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King Canute Wins! - Three more licensing schemes fail

King Canute Wins! - Three more licensing schemes fail

There was a time when every major town introduced licensing schemes to control some perceived problem in the private rented sector, Portsmouth introduced Additional Licensing in 2013 to solve ‘problems’ with HMO’s in the south of the city for example.  Now those schemes have come to an end, various councils have tried and failed to introduce follow on or different schemes and many are failing to get the necessary approvals – Brighton, Stoke and Hounslow are the 3 examples we look at here…

To introduce a licensing scheme, you need to identify a problem, collect evidence which clearly articulates the problem and then propose a scheme which is structured in such a way that it is focussed upon and will address that problem. Six or seven years ago, many councils including Portsmouth got away with scant real evidence and flimsy problem definitions, but landlord associations across the country have got wise to the ineffectiveness of such approaches and have been successfully challenging new schemes across the country.

The scheme in Brighton was focussed on 12 wards in the town and meant that any landlord with properties in those wards would have to pay for a licence in order to rent property lawfully. It was due to be introduced last February and went through the whole consultation process and was submitted to the Secretary of State for approval.

iHowz (formerly the Southern Landlords Association), among others, argued that there was little evidence that licensing schemes improve housing standards and that the focus of staff becomes the processing and issue of licences, while prosecutions centre on whether the property is licensed or not, rather than on improving management standards and property. The Secretary of State agreed and refused permission for Brighton to introduce the scheme.

The situation in Stoke was similar. They applied to implement a selective licensing scheme in 14 areas in a bid to drive up housing standards in the private rented sector and to cut anti-social behaviour. The controversial scheme had been opposed by many landlords in Stoke who claimed that it would merely create an additional burden for ‘good’ landlords, while doing little to address the real problems facing the sector. The rental properties would have had to meet certain minimum standards, with the landlords facing fines of up to £20,000 for any properties rented out without a licence.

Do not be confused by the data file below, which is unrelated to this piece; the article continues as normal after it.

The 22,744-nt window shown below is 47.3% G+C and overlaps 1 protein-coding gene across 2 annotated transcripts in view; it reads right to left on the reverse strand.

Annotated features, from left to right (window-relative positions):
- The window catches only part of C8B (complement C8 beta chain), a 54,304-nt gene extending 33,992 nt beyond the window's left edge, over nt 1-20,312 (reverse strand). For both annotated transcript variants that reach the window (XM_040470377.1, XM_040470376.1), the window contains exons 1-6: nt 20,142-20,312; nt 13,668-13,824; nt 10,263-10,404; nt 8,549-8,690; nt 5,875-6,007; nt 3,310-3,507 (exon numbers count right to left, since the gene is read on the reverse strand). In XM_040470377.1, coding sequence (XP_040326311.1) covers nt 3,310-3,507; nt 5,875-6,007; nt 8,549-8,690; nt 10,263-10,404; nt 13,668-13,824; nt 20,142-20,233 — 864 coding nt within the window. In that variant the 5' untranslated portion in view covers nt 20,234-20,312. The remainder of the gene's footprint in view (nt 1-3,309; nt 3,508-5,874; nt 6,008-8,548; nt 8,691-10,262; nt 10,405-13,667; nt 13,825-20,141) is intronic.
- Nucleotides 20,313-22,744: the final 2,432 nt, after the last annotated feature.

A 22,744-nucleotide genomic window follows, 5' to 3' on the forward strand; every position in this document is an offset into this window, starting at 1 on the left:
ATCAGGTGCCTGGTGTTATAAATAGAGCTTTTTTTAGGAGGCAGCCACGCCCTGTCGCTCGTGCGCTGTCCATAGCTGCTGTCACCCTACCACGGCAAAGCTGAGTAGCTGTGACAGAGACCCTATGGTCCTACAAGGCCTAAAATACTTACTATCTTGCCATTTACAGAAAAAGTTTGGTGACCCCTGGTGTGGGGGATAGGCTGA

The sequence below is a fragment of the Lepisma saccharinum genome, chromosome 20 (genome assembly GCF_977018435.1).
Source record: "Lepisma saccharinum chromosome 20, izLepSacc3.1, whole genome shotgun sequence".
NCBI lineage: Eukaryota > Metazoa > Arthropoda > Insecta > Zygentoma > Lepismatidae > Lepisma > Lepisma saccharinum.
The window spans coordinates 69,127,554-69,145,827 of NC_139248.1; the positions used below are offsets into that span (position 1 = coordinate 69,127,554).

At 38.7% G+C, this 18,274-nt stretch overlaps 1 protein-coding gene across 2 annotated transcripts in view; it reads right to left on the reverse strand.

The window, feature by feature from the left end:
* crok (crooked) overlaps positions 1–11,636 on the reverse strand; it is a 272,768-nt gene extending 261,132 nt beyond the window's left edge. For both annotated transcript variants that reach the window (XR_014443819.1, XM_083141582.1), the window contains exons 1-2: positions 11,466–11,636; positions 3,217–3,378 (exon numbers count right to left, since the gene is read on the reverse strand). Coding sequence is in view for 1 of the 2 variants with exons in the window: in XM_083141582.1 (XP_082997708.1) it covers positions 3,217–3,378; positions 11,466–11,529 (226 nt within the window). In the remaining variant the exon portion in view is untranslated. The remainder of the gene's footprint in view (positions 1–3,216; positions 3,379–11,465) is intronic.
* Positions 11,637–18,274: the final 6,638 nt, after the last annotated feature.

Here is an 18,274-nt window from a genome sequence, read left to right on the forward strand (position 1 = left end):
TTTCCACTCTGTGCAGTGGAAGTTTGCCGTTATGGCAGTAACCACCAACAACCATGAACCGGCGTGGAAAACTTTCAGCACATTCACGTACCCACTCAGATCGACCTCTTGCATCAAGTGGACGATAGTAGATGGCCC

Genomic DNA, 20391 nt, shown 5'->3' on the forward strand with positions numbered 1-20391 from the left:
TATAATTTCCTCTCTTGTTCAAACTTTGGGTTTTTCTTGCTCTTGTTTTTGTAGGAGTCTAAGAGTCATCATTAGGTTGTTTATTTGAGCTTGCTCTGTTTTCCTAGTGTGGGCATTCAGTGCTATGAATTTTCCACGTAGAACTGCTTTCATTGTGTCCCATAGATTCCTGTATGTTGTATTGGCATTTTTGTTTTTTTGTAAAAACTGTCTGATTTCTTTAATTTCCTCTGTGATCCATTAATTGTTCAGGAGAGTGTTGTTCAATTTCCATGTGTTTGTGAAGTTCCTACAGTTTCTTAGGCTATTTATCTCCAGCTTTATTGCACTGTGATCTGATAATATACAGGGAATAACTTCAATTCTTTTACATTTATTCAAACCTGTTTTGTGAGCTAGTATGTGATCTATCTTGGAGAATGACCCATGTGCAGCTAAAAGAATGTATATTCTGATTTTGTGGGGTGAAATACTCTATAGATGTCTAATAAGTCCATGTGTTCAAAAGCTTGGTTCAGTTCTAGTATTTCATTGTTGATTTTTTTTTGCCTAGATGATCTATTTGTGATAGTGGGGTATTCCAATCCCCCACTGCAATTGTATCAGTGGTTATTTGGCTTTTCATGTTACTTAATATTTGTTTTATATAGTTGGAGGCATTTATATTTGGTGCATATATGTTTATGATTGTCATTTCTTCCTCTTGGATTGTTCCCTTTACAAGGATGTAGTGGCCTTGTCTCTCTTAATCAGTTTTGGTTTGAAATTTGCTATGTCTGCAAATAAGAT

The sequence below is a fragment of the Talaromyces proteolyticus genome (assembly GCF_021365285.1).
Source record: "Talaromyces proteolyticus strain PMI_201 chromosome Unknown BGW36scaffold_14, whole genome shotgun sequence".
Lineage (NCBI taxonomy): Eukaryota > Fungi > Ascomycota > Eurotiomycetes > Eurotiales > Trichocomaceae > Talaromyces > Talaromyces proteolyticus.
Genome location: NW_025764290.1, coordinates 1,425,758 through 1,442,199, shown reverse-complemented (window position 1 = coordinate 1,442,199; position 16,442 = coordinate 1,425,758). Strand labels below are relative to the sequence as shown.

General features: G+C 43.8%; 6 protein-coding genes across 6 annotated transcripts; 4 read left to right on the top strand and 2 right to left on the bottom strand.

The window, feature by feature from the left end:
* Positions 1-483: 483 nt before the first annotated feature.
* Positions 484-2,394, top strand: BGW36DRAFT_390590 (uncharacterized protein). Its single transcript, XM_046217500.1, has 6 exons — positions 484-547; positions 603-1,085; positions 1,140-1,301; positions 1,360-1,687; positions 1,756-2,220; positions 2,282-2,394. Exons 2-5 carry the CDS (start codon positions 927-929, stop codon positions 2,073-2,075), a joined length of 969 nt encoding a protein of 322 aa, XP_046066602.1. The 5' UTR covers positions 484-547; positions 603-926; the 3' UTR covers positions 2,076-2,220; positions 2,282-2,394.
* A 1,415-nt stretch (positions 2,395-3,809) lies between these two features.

However, the Ministry of Housing, Communities and Local Government (MHCLG) have refused the city council’s application, saying it did not meet the ‘statutory criteria’.

A local landlord said, “‘What we’ve been saying all along is that the council should be concentrating on enforcement of the existing rules. Selective licensing only punishes the good landlords while doing nothing about the rogue ones.’”

And finally, Hounslow Council has u-turned on plans for a licensing scheme for landlords following representations made by the RLA and Safeagent (formerly the National Approved Letting Scheme).

On 9 July 2019, the council’s cabinet agreed to proceed with plans for an additional licensing scheme. The scheme designation was made on 1 August 2019 and was due to come into force on 1 November 2019. A licensing consultation had been undertaken earlier in the year.

The new borough-wide scheme applied to all Houses in Multiple Occupation (HMOs) occupied by three or more people, with a flat rate application fee of £1,250 per property for up to five years.

The RLA threatened the Council with judicial review on the basis that their licensing consultation was flawed in a number of respects, including:

  • It failed to provide any information upon which the plans for the scheme were being made.
  • No information was provided to prove the ineffective management of Houses of Multiple Occupation for which such schemes are generally used.
  • It failed to outline, as is required by law, how such a licencing scheme would be consistent with the council’s housing strategy and what conclusions the council had reached about potential alternative ways of addressing the problems this scheme was seeking to address.
  • Whilst the consultation proposed that the scheme be adopted across the whole Borough it made reference to applying it across a smaller area without giving respondents to the consultation any information about what this might look like. This gave the clear impression that the Council had made up its mind before the consultation began.
  • Although much of the information about the above was presented to the Council’s cabinet, these papers could not be found on the council’s consultation page for respondents to access.

After raising these concerns, it is understood that the council’s lawyers contacted the RLA to confirm that it will not take forward the decision by the Cabinet to introduce the additional licencing scheme, and will now reconsider the way forward, including carrying out a new consultation.

So whilst standing up against the waves of new regulation might give King Canute a sense of deja vue, these examples do show that perhaps, the tide has turned and common sense may yet prevail.  (And did you know that iit is believed that King Canute's famous attempt to stop the incoming tide happened at Bosham? We have seen cars parked there by some of his descendants who have gone in for a pub lunch and come out to a nasty surprise)

Written & oral information and advice from the Portsmouth & District Private Landlord's Association is given in good faith, but no responsibility whatsoever is accepted by the Association or it's officers for the accuracy of it's information & advice nor shall the Association be held responsible for the consequences of reliance upon such information.

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